At the age of just one, Kaavan the elephant was taken from Siri Lanka and brought to the Marghazar zoo in Pakistan. And since then, Kaavan has never known what the world outside his small enclosure was like and lived for 35 years in a 100 by 150-yard (90 by 140-metre) pen, his only shelter.
The story of Kaavan caught the attention of animal activists across the world and those who supported him called the elephant the “world’s loneliest elephant.” Seeing the gentle giant being forced to live a lonely life rather than roam free with creatures of his own sparked an outcry from activists who lobbied for his transfer to a better home.
Kaavan is no stranger to being chained after he was brought to the zoo in 1985. In 1990, he did have a companion named Saheli but after his mate passed away in 2012, the elephant was forced to be alone and spent his days having nothing to do. According to Al Jazeera, Kaavan was regularly being put in chains since 2015.
Along with the cruel treatment of being enchained, there was also the mental torment that the elephant suffered. Kaavan started showing signs of depression and mental distress and would regularly be swaying and bobbing his head which shows “a kind of mental illness,” said the vice chairman of Pakistan Wildlife Foundation, Safwan Shahab Ahmad who has been observing the elephant for about three decades, as reported by Mirror.
“I have hardly seen him happy,” said Mohammad Jalal, the elephant’s keeper.
After three and a half decades of living in the zoo, and having spent the last eight years with no companion, the plight of Kaavan is similar to that of many animals that are captured from the wild and chained in zoo enclosures till the day they die.
While most humans seem obviously ignorant to the plight of animals, there are, however, still a few who will fight for their freedom. The outcry over the treatment of Kaavan by animal rights activists incited a legal response. in May 2020, Pakistan’s high court recognized the negligence of the zoo as well as the poor conditions the animals were kept in. An order was issued for the closure of the Marghazar zoo after animal activists added to the pressure of freeing Kaavan and the other animals. Even singer Cher spoke in favor of Kaavan being sent to a new home and called it “one of the greatest moments of my life” when she heard he would be free.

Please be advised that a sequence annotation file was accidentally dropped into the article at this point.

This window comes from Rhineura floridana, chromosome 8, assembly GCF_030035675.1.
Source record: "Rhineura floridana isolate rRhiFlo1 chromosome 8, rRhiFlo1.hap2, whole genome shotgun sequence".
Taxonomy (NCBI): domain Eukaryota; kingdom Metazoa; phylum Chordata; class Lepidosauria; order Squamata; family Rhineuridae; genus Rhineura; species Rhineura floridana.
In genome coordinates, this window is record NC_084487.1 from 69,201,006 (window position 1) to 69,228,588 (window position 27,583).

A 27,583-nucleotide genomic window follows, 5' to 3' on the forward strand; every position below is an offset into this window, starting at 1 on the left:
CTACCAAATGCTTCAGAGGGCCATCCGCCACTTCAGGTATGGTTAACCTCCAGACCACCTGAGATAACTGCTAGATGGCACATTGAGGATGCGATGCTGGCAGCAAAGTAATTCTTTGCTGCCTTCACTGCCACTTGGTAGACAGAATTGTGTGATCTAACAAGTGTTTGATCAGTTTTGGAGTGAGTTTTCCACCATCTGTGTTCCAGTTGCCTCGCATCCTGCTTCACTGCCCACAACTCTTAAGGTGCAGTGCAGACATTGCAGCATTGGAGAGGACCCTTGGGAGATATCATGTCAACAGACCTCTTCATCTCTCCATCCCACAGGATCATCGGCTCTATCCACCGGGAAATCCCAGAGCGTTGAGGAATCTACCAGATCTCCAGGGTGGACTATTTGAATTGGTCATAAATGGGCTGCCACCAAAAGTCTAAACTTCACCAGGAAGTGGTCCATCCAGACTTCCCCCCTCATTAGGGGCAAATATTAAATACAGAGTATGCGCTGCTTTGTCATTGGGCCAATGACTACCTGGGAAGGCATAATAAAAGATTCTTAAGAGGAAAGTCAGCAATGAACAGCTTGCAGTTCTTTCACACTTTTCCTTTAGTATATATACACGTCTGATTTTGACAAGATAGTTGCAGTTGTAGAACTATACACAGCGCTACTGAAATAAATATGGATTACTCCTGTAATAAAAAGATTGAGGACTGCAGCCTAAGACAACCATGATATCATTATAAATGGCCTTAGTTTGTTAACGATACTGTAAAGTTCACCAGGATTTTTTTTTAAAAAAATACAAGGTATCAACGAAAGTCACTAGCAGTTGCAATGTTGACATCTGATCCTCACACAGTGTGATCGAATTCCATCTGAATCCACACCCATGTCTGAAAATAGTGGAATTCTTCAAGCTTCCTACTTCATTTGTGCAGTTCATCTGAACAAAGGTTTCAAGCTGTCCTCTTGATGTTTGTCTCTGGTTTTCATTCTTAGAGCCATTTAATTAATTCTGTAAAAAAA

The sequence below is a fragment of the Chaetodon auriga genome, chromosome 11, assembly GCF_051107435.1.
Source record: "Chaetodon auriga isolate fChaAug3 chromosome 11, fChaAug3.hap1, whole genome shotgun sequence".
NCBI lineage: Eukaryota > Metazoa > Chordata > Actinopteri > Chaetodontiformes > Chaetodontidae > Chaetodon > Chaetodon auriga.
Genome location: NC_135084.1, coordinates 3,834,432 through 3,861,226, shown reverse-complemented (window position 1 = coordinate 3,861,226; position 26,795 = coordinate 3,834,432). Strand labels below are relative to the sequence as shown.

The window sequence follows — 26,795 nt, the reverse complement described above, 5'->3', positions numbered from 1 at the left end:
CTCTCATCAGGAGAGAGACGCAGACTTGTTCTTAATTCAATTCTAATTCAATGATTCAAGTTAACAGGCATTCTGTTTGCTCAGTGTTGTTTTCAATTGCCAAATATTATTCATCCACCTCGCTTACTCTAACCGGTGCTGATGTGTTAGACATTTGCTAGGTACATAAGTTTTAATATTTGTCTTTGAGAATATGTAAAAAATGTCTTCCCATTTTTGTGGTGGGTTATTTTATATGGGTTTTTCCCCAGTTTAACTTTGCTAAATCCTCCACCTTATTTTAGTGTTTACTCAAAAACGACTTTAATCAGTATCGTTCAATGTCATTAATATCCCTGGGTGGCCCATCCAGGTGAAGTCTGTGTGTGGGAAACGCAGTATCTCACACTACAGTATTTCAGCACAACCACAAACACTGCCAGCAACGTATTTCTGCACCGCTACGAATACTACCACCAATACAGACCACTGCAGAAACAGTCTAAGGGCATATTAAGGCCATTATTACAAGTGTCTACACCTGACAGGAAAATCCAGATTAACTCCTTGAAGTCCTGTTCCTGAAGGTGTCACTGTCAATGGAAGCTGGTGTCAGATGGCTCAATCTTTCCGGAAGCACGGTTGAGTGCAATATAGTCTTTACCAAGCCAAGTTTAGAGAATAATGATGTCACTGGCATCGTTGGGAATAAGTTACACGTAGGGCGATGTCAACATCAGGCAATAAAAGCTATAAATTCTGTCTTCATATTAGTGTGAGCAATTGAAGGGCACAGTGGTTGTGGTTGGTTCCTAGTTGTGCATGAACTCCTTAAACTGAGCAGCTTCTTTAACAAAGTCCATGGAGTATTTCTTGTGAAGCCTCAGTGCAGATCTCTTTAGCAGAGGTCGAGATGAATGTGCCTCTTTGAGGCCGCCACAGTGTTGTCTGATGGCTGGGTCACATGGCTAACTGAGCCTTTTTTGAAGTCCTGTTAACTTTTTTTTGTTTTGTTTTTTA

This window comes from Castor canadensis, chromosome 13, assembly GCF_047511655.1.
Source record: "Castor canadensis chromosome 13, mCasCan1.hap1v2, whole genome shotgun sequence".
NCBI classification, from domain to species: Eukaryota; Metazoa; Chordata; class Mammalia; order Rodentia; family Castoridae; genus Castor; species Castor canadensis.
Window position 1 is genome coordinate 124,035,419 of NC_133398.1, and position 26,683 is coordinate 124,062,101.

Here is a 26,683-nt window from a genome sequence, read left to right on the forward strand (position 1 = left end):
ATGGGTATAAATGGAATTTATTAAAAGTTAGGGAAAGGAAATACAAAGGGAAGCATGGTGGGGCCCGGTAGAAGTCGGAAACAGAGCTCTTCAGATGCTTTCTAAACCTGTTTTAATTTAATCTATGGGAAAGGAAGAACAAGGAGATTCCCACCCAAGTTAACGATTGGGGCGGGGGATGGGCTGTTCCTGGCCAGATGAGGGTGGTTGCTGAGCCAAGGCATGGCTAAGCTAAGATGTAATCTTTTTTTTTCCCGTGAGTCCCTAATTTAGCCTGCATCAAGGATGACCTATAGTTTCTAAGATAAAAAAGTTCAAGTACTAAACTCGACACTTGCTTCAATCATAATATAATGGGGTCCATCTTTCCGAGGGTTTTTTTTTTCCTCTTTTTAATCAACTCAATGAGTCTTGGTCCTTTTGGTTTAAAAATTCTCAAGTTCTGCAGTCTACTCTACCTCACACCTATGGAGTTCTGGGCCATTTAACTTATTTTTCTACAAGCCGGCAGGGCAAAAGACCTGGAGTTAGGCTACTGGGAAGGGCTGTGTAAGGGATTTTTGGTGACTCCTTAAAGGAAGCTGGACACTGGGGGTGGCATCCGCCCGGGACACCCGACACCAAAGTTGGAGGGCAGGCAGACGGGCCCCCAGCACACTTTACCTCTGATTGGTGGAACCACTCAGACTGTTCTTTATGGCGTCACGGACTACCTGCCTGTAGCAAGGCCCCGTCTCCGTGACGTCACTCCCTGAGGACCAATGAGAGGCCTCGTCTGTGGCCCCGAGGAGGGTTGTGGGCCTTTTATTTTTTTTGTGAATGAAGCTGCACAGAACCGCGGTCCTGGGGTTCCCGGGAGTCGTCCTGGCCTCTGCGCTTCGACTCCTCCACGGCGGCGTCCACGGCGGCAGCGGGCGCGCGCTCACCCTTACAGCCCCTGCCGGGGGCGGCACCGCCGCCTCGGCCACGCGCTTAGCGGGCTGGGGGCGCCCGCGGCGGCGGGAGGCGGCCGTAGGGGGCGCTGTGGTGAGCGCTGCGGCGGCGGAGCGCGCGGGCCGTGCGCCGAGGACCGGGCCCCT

Following the news of Kaavan’s release, Mark Cowne who co-founded the organization Free The Wild with Cher, told Al Jazeera, “It’s so exciting. It’s remarkable… We were concerned about his mental health, he was in a very bad condition. We really wanted to help him. He had been through a terrible time, locked up for 26 years, chained up for all that time.”
When a medical examination was conducted to check and ensure that Kaavan was fit to travel to his new home, the vets were able to see the effects that years of living in an unsuitable enclosure had on him. The flooring had damaged his feet and left his nails cracked and overgrown. Despite being overweight, the elephant was also malnourished, as reported by The Guardian.
Martin Bauer, a spokesman for Four Paws, the organization invited to help transfer the elephant, said, “He also developed stereotypical behaviour, which means he shakes his head back and forth for hours. This is mainly because he is simply bored.”
Although Kaavan will take a while to fully recover from the physical and mental toll that the solitary life had on him, he was deemed to be fit to travel after the medical examination. Most likely, it would be a sanctuary in Cambodia that will become his new home and hopefully, will find a new family there.
Bauer added, “Following the checks, which confirmed Kaavan is strong enough, steps will now be taken to finalise his relocation to an animal sanctuary potentially in Cambodia.”